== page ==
Children's Books, Quick Lit, Reading, Reviews, Young Adult

My Favorite Reads of 2019

The year is coming to a close, cheerful Christmas lights are shining through the windows from the front porch garlands, and holiday busyness is carrying us along like Pooh sticks in a raging river. There are many more pressing things to think about at this time of year, but I’m going sit for a minute with the books I read in the past year and write up a quick list of highlights to share here. I hope you had a great reading year and will find a good book somewhere in this list to put on your 2020 reading list!

[Side Note: Links to books throughout this post are not affiliate links]

Best Novel Published in 2019

Where the Forest Meets the Stars – This novel by debut author was beautifully written, if a bit eerie, and handled serious subject matters well. The setting was enthralling and the characters drew me in right off the bat. This book has all that and a plot that will keep you turning pages. I’d recommend this if you like the exciting, page turning nature of Gone Girl or The Girl on the Train but don’t want to actually stomach the content. This one has some similar themes as far as crime goes, but is not as jarring and the themes are handled much more gently and with more purpose.

Runner Up

I’m Fine and Neither Are You – A clever, honest, sometimes humorous look at life in the middle years of a marriage. Though my worldview differs from the author’s on many things, the subjects brought up are worth thinking over, from friendships to comparisons women make between themselves to what a good marriage looks like. If you’re in a book club, especially a women’s book club, this would be a great pick.

Also read in this genre:

Ellie and the Harpmaker – 4 stars – I will read whatever else Hazel Prior writes because her prose took my breath away. Some of the content in this book regarding relationships didn’t sit well with me; otherwise, it would be a 5 star book and winner of the category.

The Bookish Life of Nina Hill – 2.5/3 stars – liked the main character, didn’t love what goes on in the book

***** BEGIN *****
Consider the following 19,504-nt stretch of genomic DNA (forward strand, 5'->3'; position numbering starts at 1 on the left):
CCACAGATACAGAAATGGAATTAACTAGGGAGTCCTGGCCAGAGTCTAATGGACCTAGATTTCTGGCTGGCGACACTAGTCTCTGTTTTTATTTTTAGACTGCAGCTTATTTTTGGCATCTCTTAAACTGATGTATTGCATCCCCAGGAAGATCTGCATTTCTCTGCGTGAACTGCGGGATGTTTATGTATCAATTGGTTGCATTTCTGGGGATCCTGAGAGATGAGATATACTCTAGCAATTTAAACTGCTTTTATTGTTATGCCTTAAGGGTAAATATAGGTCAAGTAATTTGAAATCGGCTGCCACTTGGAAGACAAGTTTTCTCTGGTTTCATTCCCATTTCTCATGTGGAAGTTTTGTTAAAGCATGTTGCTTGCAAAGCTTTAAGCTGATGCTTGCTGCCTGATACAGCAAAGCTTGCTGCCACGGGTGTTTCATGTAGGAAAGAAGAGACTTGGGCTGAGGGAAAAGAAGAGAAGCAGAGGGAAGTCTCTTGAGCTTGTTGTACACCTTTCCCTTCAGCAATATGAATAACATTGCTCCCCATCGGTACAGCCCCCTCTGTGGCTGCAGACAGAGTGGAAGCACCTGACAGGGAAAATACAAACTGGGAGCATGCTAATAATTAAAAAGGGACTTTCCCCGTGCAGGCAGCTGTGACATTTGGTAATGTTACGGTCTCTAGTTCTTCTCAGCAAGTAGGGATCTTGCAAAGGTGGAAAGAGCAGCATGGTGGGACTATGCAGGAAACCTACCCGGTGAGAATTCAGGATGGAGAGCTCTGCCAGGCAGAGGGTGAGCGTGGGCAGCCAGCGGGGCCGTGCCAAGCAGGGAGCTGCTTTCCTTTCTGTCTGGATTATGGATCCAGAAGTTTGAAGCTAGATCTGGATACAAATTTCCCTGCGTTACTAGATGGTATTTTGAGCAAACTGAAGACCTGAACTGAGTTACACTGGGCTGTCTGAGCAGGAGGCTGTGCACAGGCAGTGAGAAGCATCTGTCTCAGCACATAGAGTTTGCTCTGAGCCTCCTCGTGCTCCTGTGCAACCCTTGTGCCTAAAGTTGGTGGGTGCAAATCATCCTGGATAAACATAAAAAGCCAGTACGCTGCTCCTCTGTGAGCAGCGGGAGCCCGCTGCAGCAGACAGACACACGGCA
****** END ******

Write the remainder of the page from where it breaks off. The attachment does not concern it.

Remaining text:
The Printed Letter Bookshop – 2 stars – Not my favorite Reay, though I always enjoy her literary references throughout her novels.

The Overdue Life of Amy Byler – 1 star

Beyond the Point – 2 stars

Lost for Words – 2 stars

Best Historical Fiction

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The Gown – This book was so much better than I expected. First, I should state that I’m not the best one to ask about books in this category right now, because I didn’t pick up much historical fiction this year. Call me crazy, but I’m weary of The ______ ‘s Daughter or The _____’s Wife titles, just fill in the blank with whatever comes to mind, haha! I know some are absolute gems, and I’m not seriously knocking them, but I got a bit bored with the genre. I really liked The Gown, however, for it’s attention to character development and historical accuracy without feeling overwrought and contrived, or jumping from present day to past narratives. I would recommend it to any historical fiction fan. Also, this is a good one for readers who prefer minimal strong language, and except for one “scene” I would say puts it at the PG-13 level, it’s a gentler read than most current historical fiction.

Runner Up:

The Spies of Shilling Lane

Also Read in this Genre:

The Flight Girls – 2 stars

The Lieutenant’s Nurse – 3 stars

Time After Time – 2 stars

Best Novel I Read in 2019

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Hannah Coulter – What a gorgeous, moving wise novel. I should have read this a long time ago, but then, would I have appreciated it as much as I do now at this point in my life? Probably not. It’s a retrospective review of a woman’s life, with so much insight and wisdom about humanity and all kinds of love. It’s a classic, and I loved this book more than any other I read this year. I will be reading more Wendell Berry in 2020!

Also read:

The Remains of the Day – 5 stars – If you are a fan of slow but rich novels, Mr. Carson in Downton Abbey, and figuring out whether your narrator is reliable or not, you will like this book.

The Scent of Water – I plunged into Elizabeth Goudge at the end of last year for the first time with Pilgrim’s Inn and now have also read Gentian Hill, The Little White Horse, I Saw Three Ships, and City of Bells. I love it all and will keep on reading Goudge as fast as Thriftbooks can supply me with these mostly out of print novels. (Side note: many of the covers of Goudge books are just hideous. Don’t judge these books by their covers!)

A bunch of D.E. Stevenson and Elizabeth Cadell…I will spare you the details, as I have already waxed on and on about these authors.

Best Non-Fiction